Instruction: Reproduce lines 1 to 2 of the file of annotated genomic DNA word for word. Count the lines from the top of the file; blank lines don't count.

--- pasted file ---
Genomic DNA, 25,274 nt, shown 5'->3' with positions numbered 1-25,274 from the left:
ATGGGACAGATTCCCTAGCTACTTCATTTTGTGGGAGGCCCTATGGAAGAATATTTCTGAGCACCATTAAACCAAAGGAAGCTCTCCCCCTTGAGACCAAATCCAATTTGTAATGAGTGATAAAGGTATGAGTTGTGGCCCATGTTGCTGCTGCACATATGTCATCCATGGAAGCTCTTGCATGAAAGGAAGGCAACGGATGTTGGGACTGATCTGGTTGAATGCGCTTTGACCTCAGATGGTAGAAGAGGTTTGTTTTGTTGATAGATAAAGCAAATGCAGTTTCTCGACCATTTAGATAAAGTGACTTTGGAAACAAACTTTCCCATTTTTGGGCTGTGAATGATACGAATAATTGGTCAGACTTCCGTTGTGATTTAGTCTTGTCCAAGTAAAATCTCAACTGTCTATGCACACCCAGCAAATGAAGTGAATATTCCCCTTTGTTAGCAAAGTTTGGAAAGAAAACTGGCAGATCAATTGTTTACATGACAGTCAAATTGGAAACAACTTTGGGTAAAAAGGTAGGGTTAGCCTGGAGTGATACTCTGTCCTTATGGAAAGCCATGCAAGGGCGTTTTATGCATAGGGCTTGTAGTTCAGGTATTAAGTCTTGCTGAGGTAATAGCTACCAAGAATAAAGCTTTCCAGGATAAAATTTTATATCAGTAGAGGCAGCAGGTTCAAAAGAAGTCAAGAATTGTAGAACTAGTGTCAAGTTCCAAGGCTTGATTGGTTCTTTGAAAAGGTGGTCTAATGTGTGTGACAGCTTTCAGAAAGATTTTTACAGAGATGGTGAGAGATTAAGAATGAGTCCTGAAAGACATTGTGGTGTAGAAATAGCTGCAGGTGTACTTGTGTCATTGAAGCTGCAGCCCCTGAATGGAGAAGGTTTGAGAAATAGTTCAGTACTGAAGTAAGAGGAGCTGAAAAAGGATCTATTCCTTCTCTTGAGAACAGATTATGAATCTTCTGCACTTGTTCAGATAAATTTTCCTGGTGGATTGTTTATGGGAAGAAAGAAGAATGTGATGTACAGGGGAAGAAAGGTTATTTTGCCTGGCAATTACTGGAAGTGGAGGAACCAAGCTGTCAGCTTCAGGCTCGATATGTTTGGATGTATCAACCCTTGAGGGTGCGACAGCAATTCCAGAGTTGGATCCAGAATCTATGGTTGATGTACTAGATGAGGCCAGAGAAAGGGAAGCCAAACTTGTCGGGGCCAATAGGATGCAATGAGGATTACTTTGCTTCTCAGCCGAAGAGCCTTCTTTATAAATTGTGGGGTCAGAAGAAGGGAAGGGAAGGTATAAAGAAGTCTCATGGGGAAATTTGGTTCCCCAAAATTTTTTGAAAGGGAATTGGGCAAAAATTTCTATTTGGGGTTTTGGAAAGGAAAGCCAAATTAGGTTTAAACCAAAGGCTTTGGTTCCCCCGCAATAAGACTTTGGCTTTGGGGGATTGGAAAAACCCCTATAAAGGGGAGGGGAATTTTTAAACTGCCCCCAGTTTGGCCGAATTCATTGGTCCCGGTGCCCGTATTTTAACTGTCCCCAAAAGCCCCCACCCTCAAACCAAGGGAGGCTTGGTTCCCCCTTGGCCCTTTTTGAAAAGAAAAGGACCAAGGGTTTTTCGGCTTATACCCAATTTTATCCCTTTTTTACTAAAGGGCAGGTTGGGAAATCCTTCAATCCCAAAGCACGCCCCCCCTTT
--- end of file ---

Genomic DNA, 25,274 nt, shown 5'->3' with positions numbered 1-25,274 from the left:
ATGGGACAGATTCCCTAGCTACTTCATTTTGTGGGAGGCCCTATGGAAGAATATTTCTGAGCACCATTAAACCAAAGGAAGCTCTCCCCCTTGAGACCAAATCCAATTTGTAATGAGTGATAAAGGTATGAGTTGTGGCCCATGTTGCTGCTGCACATATGTCATCCATGGAAGCTCTTGCATGAAAGGAAGGCAACGGATGTTGGGACTGATCTGGTTGAATGCGCTTTGACCTCAGATGGTAGAAGAGGTTTGTTTTGTTGATAGATAAAGCAAATGCAGTTTCTCGACCATTTAGATAAAGTGACTTTGGAAACAAACTTTCCCATTTTTGGGCTGTGAATGATACGAATAATTGGTCAGACTTCCGTTGTGATTTAGTCTTGTCCAAGTAAAATCTCAACTGTCTATGCACACCCAGCAAATGAAGTGAATATTCCCCTTTGTTAGCAAAGTTTGGAAAGAAAACTGGCAGATCAATTGTTTACATGACAGTCAAATTGGAAACAACTTTGGGTAAAAAGGTAGGGTTAGCCTGGAGTGATACTCTGTCCTTATGGAAAGCCATGCAAGGGCGTTTTATGCATAGGGCTTGTAGTTCAGGTATTAAGTCTTGCTGAGGTAATAGCTACCAAGAATAAAGCTTTCCAGGATAAAATTTTATATCAGTAGAGGCAGCAGGTTCAAAAGAAGTCAAGAATTGTAGAACTAGTGTCAAGTTCCAAGGCTTGATTGGTTCTTTGAAAAGGTGGTCTAATGTGTGTGACAGCTTTCAGAAAGATTTTTACAGAGATGGTGAGAGATTAAGAATGAGTCCTGAAAGACATTGTGGTGTAGAAATAGCTGCAGGTGTACTTGTGTCATTGAAGCTGCAGCCCCTGAATGGAGAAGGTTTGAGAAATAGTTCAGTACTGAAGTAAGAGGAGCTGAAAAAGGATCTATTCCTTCTCTTGAGAACAGATTATGAATCTTCTGCACTTGTTCAGATAAATTTTCCTGGTGGATTGTTTATGGGAAGAAAGAAGAATGTGATGTACAGGGGAAGAAAGGTTATTTTGCCTGGCAATTACTGGAAGTGGAGGAACCAAGCTGTCAGCTTCAGGCTCGATATGTTTGGATGTATCAACCCTTGAGGGTGCGACAGCAATTCCAGAGTTGGATCCAGAATCTATGGTTGATGTACTAGATGAGGCCAGAGAAAGGGAAGCCAAACTTGTCGGGGCCAATAGGATGCAATGAGGATTACTTTGCTTCTCAGCCGAAGAGCCTTCTTTATAAATTGTGGGGTCAGAAGAAGGGAAGGGAAGGTATAAAGAAGTCTCATGGGGAAATTTGGTTCCCCAAAATTTTTTGAAAGGGAATTGGGCAAAAATTTCTATTTGGGGTTTTGGAAAGGAAAGCCAAATTAGGTTTAAACCAAAGGCTTTGGTTCCCCCGCAATAAGACTTTGGCTTTGGGGGATTGGAAAAACCCCTATAAAGGGGAGGGGAATTTTTAAACTGCCCCCAGTTTGGCCGAATTCATTGGTCCCGGTGCCCGTATTTTAACTGTCCCCAAAAGCCCCCACCCTCAAACCAAGGGAGGCTTGGTTCCCCCTTGGCCCTTTTTGAAAAGAAAAGGACCAAGGGTTTTTCGGCTTATACCCAATTTTATCCCTTTTTTACTAAAGGGCAGGTTGGGAAATCCTTCAATCCCAAAGCACGCCCCCCCTTT